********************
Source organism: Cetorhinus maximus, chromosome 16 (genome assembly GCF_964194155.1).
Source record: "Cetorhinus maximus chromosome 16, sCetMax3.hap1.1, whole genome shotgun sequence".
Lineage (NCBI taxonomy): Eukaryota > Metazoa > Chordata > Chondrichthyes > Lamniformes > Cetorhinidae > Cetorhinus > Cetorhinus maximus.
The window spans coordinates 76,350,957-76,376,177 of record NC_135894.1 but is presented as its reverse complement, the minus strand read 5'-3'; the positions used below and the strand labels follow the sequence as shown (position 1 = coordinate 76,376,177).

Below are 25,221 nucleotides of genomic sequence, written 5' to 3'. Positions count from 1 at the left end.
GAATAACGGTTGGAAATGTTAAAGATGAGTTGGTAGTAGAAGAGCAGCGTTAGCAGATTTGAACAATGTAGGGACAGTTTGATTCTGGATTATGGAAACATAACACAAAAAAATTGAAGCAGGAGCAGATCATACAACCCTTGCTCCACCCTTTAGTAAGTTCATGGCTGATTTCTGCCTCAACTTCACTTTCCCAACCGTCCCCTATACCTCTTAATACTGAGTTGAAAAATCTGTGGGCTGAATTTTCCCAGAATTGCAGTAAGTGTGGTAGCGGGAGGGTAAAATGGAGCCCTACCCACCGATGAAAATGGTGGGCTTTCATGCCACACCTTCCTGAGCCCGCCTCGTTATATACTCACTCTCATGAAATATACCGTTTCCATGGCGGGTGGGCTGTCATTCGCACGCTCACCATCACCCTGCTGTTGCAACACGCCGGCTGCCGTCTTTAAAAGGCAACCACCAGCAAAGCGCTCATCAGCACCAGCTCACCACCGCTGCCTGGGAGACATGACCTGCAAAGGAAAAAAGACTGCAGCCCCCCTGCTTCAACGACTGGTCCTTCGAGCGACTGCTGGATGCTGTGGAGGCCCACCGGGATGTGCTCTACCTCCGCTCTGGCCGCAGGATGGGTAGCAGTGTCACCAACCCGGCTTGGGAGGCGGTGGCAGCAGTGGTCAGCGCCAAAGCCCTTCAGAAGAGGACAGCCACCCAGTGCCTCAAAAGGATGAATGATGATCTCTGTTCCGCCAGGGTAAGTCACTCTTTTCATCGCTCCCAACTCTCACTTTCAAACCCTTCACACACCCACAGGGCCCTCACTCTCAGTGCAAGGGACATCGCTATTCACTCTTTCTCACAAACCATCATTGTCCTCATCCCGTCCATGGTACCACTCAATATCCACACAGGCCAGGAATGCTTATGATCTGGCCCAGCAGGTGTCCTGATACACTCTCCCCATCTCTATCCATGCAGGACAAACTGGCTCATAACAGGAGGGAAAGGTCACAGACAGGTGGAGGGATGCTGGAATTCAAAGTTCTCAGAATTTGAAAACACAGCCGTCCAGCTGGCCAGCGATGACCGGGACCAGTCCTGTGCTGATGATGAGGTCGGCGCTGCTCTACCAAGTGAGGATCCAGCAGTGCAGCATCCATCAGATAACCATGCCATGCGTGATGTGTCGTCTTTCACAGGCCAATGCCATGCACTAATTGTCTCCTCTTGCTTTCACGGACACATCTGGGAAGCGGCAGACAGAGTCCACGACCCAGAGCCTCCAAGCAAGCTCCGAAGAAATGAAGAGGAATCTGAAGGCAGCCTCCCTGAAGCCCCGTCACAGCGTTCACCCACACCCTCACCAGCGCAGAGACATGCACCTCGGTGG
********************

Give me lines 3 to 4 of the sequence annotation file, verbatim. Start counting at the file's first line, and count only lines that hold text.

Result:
Lineage (NCBI taxonomy): Eukaryota > Metazoa > Chordata > Chondrichthyes > Lamniformes > Cetorhinidae > Cetorhinus > Cetorhinus maximus.
The window spans coordinates 76,350,957-76,376,177 of record NC_135894.1 but is presented as its reverse complement, the minus strand read 5'-3'; the positions used below and the strand labels follow the sequence as shown (position 1 = coordinate 76,376,177).